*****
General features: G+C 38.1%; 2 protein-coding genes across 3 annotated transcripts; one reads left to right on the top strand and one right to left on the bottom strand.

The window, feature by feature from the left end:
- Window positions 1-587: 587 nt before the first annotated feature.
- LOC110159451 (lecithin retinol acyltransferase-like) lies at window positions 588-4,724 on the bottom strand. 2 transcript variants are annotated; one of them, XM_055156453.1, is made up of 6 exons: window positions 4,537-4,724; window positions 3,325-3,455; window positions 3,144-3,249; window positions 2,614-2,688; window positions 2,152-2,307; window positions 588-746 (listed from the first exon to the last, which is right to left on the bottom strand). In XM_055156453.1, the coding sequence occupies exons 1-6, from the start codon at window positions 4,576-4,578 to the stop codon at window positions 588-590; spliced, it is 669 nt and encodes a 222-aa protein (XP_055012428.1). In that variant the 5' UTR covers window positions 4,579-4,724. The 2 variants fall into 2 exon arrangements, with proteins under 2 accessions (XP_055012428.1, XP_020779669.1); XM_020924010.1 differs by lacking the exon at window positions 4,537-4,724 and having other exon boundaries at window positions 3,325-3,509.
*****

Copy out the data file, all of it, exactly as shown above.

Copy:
General features: G+C 38.1%; 2 protein-coding genes across 3 annotated transcripts; one reads left to right on the top strand and one right to left on the bottom strand.

The window, feature by feature from the left end:
- Window positions 1-587: 587 nt before the first annotated feature.
- LOC110159451 (lecithin retinol acyltransferase-like) lies at window positions 588-4,724 on the bottom strand. 2 transcript variants are annotated; one of them, XM_055156453.1, is made up of 6 exons: window positions 4,537-4,724; window positions 3,325-3,455; window positions 3,144-3,249; window positions 2,614-2,688; window positions 2,152-2,307; window positions 588-746 (listed from the first exon to the last, which is right to left on the bottom strand). In XM_055156453.1, the coding sequence occupies exons 1-6, from the start codon at window positions 4,576-4,578 to the stop codon at window positions 588-590; spliced, it is 669 nt and encodes a 222-aa protein (XP_055012428.1). In that variant the 5' UTR covers window positions 4,579-4,724. The 2 variants fall into 2 exon arrangements, with proteins under 2 accessions (XP_055012428.1, XP_020779669.1); XM_020924010.1 differs by lacking the exon at window positions 4,537-4,724 and having other exon boundaries at window positions 3,325-3,509.